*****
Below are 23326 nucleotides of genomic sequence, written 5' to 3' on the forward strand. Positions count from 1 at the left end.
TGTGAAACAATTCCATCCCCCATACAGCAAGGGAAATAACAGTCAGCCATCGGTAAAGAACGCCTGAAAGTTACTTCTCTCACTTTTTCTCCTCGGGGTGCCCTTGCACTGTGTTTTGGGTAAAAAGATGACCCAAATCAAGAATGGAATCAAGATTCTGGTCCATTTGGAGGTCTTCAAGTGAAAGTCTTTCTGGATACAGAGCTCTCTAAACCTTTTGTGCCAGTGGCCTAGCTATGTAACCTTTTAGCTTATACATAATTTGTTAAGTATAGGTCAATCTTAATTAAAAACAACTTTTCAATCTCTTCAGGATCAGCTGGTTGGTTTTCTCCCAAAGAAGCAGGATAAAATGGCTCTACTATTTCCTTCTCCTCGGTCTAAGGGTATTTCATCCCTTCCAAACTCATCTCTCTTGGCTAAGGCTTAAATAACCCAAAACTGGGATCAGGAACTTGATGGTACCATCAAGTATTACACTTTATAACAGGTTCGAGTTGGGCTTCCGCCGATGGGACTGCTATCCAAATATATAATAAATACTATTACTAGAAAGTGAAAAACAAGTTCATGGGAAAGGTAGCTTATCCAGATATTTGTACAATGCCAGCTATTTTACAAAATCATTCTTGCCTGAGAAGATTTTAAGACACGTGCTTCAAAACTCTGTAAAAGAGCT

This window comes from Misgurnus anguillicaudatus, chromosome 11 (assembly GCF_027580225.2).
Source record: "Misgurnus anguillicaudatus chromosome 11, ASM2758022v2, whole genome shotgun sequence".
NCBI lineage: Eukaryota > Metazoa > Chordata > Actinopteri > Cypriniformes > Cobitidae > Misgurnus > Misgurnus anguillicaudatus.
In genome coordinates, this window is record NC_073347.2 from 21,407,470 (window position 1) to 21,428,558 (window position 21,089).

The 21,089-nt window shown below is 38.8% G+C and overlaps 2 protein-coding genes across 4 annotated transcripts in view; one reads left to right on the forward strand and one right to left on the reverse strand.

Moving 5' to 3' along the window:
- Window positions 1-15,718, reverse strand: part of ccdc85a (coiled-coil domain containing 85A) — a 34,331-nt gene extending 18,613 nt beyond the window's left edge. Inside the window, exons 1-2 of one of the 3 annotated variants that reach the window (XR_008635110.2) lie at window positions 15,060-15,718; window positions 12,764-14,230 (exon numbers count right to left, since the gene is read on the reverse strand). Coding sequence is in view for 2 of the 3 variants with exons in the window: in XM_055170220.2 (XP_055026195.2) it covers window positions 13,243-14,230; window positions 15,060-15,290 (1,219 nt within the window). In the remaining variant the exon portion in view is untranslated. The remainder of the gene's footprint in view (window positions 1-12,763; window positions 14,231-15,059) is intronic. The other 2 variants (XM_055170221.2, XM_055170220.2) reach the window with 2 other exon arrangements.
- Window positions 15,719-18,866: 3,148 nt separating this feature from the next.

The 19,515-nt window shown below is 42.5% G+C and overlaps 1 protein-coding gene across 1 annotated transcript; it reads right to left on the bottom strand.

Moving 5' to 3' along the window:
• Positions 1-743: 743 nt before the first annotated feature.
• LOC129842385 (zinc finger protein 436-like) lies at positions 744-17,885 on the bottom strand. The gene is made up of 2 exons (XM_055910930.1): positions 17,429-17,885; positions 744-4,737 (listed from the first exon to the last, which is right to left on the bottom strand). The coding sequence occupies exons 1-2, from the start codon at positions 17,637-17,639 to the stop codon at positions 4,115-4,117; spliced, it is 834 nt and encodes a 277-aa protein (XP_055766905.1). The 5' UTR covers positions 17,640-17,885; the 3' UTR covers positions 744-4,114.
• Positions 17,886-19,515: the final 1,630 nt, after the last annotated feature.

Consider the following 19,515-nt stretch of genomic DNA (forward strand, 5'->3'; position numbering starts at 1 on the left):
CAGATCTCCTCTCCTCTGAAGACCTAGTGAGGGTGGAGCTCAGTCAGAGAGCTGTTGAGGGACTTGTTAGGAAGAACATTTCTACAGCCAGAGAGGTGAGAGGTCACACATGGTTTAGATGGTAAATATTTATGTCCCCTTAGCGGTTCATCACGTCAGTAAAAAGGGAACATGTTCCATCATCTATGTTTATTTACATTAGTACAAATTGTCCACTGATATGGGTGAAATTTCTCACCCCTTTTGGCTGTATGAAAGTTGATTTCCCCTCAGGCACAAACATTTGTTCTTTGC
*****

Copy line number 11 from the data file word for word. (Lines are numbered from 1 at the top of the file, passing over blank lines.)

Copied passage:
The 19,515-nt window shown below is 42.5% G+C and overlaps 1 protein-coding gene across 1 annotated transcript; it reads right to left on the bottom strand.